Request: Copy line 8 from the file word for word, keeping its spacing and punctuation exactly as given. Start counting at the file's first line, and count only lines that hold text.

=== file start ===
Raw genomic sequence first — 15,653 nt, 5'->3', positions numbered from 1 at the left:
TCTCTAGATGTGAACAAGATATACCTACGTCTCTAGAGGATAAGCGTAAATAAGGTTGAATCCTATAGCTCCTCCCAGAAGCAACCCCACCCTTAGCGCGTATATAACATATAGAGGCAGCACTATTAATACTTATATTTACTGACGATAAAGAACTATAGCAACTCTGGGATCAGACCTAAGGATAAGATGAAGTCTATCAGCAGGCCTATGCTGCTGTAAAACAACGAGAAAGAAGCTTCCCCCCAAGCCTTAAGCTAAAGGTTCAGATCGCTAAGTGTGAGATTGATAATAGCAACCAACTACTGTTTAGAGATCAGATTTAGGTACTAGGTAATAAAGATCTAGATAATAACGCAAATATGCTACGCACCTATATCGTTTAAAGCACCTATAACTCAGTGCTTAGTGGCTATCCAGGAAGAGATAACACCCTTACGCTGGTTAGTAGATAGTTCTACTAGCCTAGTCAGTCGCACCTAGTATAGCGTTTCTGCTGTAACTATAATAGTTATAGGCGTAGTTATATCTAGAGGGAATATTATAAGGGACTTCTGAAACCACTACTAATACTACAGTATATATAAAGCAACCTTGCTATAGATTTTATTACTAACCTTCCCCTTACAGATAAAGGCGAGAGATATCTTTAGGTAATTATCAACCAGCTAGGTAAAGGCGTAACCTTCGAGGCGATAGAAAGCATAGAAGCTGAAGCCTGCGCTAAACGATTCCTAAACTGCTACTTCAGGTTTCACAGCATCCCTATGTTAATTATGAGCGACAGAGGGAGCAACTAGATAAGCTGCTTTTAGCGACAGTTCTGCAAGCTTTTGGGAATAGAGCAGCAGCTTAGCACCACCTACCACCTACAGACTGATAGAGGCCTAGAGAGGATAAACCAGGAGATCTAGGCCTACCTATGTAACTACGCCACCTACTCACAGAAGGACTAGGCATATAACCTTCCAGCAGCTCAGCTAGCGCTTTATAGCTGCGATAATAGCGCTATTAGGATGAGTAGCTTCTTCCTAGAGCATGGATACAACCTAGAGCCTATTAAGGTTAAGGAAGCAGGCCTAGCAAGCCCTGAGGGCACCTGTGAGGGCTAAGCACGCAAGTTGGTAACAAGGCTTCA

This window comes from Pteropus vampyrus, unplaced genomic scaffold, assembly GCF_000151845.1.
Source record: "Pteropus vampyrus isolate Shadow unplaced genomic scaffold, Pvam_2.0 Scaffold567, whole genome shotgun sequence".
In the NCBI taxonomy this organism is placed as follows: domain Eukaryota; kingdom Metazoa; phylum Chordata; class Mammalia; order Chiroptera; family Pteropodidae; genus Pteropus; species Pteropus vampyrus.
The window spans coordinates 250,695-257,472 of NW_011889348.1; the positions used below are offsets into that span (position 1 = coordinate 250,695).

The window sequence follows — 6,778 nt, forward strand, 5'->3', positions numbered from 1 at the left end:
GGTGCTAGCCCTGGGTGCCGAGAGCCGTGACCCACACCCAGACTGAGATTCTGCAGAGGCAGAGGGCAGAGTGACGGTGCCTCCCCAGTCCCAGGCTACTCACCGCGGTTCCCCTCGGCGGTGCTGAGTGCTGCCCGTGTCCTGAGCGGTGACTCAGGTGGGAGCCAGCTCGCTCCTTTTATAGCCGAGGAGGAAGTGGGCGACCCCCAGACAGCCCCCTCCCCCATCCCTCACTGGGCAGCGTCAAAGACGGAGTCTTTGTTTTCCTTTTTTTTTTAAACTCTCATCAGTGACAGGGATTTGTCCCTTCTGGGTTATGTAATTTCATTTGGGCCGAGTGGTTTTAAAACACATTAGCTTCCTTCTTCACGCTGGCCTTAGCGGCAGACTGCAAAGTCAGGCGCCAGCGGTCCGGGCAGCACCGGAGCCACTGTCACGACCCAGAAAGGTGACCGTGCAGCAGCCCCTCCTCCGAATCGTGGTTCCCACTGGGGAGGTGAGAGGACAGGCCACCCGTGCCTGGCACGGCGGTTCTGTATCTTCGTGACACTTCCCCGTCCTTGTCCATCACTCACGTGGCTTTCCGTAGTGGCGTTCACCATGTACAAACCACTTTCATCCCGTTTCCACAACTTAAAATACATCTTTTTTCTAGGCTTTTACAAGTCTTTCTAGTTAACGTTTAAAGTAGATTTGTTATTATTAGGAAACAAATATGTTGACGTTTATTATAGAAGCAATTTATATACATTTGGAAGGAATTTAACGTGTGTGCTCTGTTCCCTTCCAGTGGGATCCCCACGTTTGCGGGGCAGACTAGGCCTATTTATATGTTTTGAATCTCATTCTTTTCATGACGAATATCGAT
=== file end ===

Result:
GGTGCTAGCCCTGGGTGCCGAGAGCCGTGACCCACACCCAGACTGAGATTCTGCAGAGGCAGAGGGCAGAGTGACGGTGCCTCCCCAGTCCCAGGCTACTCACCGCGGTTCCCCTCGGCGGTGCTGAGTGCTGCCCGTGTCCTGAGCGGTGACTCAGGTGGGAGCCAGCTCGCTCCTTTTATAGCCGAGGAGGAAGTGGGCGACCCCCAGACAGCCCCCTCCCCCATCCCTCACTGGGCAGCGTCAAAGACGGAGTCTTTGTTTTCCTTTTTTTTTTAAACTCTCATCAGTGACAGGGATTTGTCCCTTCTGGGTTATGTAATTTCATTTGGGCCGAGTGGTTTTAAAACACATTAGCTTCCTTCTTCACGCTGGCCTTAGCGGCAGACTGCAAAGTCAGGCGCCAGCGGTCCGGGCAGCACCGGAGCCACTGTCACGACCCAGAAAGGTGACCGTGCAGCAGCCCCTCCTCCGAATCGTGGTTCCCACTGGGGAGGTGAGAGGACAGGCCACCCGTGCCTGGCACGGCGGTTCTGTATCTTCGTGACACTTCCCCGTCCTTGTCCATCACTCACGTGGCTTTCCGTAGTGGCGTTCACCATGTACAAACCACTTTCATCCCGTTTCCACAACTTAAAATACATCTTTTTTCTAGGCTTTTACAAGTCTTTCTAGTTAACGTTTAAAGTAGATTTGTTATTATTAGGAAACAAATATGTTGACGTTTATTATAGAAGCAATTTATATACATTTGGAAGGAATTTAACGTGTGTGCTCTGTTCCCTTCCAGTGGGATCCCCACGTTTGCGGGGCAGACTAGGCCTATTTATATGTTTTGAATCTCATTCTTTTCATGACGAATATCGAT